Coming Wednesday (November 3rd) Facebook will have an event on mobile. There are many speculations on the expected news, in that sense these events are becoming as hot as those of Apple, from new mobile apps to a Facebook phone. I’m not gonna predict, but I can think what would be interesting. As Facebook does all the time; it will look for a solution that connect the world to Facebook.
Mobile is important for Facebook and will be more important in locking in people to the service. The integration with voice can be interesting in an mobile environment, now they are partnering with Skype. So let’s say; you get a call icon with every post to directly call that one using the technology of Skype. Every account is automatically hooked up to Skype. You don’t need a Skype account (or telephone number anymore), your Facebook identity is your entrance to voice communication. In that sense Facebook will add 500 million accounts to Skype, with whom they joined forces.
I don’t think it is necessary for Facebook to offer their own phone. In contrary, good apps for all platforms where Skype is integrated will be enough to change the way we call today. The weakest point for using Skype as replacement for normal telephone use is the lack of installed base. Not all your friends are on Skype, and Skype is not active all the time. Roaming between mobile and facebook accounts with skype will change that perception.
I think it could be really exciting to see what Facebook will introduce. If it will be the backward integration of Skype it could be as game changing as the social graph tools to connect the world to Facebook.
In an article on O’Reilly this week I read an interesting discussion on the mobile wallet. Naveed Anwar of Paypal coined the on-demand wallet.
The mobile wallet is necessarily an on-demand wallet, meaning it’s accessible from different devices and platforms and can hold more than any wallet in your back pocket: multiple funding sources, coupons, receipts, loyalty cards, private label cards, and business cards … and that’s just the start.
I believe too that we are moving to a new form of wallet after all and that this will be a service more than a physical thing. A service that can be used from different places and devices. On the other hand I think we need long time some kind of tangible reference points. It is no problem to combine those however.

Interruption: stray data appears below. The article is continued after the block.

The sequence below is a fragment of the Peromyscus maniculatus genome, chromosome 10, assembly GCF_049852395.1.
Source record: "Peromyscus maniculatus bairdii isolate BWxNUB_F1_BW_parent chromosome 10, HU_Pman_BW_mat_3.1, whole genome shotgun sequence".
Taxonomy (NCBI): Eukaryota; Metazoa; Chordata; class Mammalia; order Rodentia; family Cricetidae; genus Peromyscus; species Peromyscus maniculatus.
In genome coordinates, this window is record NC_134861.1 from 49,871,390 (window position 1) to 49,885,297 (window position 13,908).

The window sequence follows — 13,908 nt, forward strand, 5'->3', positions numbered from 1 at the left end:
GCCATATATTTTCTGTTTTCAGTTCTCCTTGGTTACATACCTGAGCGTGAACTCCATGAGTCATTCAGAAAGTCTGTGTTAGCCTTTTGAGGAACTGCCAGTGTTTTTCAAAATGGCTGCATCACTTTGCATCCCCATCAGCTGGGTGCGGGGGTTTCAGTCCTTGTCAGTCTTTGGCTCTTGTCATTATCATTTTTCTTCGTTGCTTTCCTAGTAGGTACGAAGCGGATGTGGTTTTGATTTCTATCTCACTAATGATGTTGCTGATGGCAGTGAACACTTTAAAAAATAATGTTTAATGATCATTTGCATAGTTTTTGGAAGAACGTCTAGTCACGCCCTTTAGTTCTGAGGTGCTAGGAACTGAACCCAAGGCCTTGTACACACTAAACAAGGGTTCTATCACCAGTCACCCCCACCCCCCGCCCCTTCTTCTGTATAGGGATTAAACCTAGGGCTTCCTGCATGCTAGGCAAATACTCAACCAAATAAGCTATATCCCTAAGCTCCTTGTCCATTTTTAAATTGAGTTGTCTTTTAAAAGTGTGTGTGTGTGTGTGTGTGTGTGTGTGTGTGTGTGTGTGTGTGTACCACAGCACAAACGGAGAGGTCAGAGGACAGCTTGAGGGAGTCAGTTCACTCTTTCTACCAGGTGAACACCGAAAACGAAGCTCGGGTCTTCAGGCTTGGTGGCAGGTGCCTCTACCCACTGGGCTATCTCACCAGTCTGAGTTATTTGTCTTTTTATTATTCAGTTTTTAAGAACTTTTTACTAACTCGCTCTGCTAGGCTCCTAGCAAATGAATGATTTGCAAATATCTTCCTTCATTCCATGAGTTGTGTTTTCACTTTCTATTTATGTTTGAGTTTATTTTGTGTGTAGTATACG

Continue reading The wallet as a service
Location is hot again. And a lot of speculations are made on the position Facebook will take. Will Facebook be the One Ring of Location gives a good overview. I think there will be a smooth integration of location in your Facebook profile and new targeting options will be connected to it.
For me the concept of location in Facebook can have three elements:
Continue reading Location as the new black, also for Facebook
I proposed a talk for Reboot this year. It accumulates my feelings on a emerging trend on impulse shaped services. In the period heading to the conference I’ll try to connect findings on this topic from others if I ran into them.
Great thoughts of Kevin Kelly as ever. In an extensive post as always he talks on the increasing diversity in technology, in his model of the technium. I agree on his vision and see a lot of challenging developments.
Once one to one marketing was the holy grail. The digital revolution was making a personalized communication possible. It turns out to be impractical and expensive. Segmentation is still the dominant manner. Based on the ideas of diversity we see a one to one product development emerge.
Continue reading Diversity defines the features
Sinds een week heb ik een G1 telefoon als test in gebruik. Als iPhone-gebruiker is het interessant om te kijken hoe deze nieuwe telefoon zich verhoudt tot de iPhone, maar veel interessanter is het om te kijken naar de toekomstige ontwikkelingen door het nieuwe Android besturingssysteem.
Continue reading De kracht van de g1
Het is de eeuwige belofte: location based services. Maar het is er nog nooit echt van gekomen. Natuurlijk omdat het altijd te veel gedoe was, maar ook vooral omdat de waarde ervan maar niet los kwam. Dat gaat nu veranderen onder invloed van de doorbraak van het social web.
Een mooi voorbeeld van de volgende stap van location based services zijn de augmented functies in de Android telefoon, waar je een laag over de werkelijkheid legt en op basis van je locatie van het internet relevante informatie haalt. Dit jaar zullen er flinke ontwikkelingen volgen met Adroid. Meer toestellen (40), maar wellicht ook eindelijk de integratie van de verschillende functies. Vanuit een open ontwikkeling.
Wat niet goed is aan het voorbeeld van de augmented functie Wikitude is de focus op points-of-interests. Dat zal geen succes worden. Hoe vaak wil je weten hoever de Bijlmerbajes weg ligt. Maar aan de andere kant is er de laatste jaren veel gebeurd die de ontwikkelingen positief gaan beïnvloeden:
- de common practice van navigatie. Je verwacht dat je kunt zien waar je bent en waarde wordt gekoppeld aan je locatie
- de doorbraak van social media. Het is veel leuker om de locatie toe te voegen aan je sociale relaties. Er zijn al wat applicaties aan het ontstaan die de locatie van je vrienden plot op kaarten. Nanonavi is daar een van.
- de snelle verschuiving van de internetbeleving naar connected context applicaties.
We zijn gewend aan het raken aan locatie door de alom aanwezigheid van navigatie. De stap om populaire location based services zal het verbinden van sociale functies. Wie zijn er in de buurt, maar ook, wie zijn er in de buurt waar je mogelijk een verbinding mee zou kunnen hebben. Of social search op basis van de locatie. Etc.
Pas als we via die weg gewend zijn geraakt aan het gebruik onze locatie voor het creëren van waarde zullen ook contextdiensten geaccepteerd kunnen worden.